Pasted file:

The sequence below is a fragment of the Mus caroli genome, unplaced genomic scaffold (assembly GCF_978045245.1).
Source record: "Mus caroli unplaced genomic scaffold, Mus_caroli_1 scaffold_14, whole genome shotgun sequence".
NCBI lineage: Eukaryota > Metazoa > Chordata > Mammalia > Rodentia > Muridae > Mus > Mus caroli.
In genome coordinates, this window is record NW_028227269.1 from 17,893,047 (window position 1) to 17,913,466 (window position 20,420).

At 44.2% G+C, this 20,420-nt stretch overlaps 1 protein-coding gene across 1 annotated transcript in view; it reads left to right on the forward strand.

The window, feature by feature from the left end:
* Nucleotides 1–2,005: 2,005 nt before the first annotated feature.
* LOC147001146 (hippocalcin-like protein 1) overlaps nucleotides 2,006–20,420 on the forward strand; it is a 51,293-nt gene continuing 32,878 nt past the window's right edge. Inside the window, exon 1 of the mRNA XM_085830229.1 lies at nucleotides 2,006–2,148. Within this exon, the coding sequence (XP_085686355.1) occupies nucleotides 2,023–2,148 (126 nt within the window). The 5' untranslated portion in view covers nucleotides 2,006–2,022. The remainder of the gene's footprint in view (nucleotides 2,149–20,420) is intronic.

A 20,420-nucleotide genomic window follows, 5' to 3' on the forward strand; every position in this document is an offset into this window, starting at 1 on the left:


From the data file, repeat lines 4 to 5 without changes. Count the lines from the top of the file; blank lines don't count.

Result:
In genome coordinates, this window is record NW_028227269.1 from 17,893,047 (window position 1) to 17,913,466 (window position 20,420).

At 44.2% G+C, this 20,420-nt stretch overlaps 1 protein-coding gene across 1 annotated transcript in view; it reads left to right on the forward strand.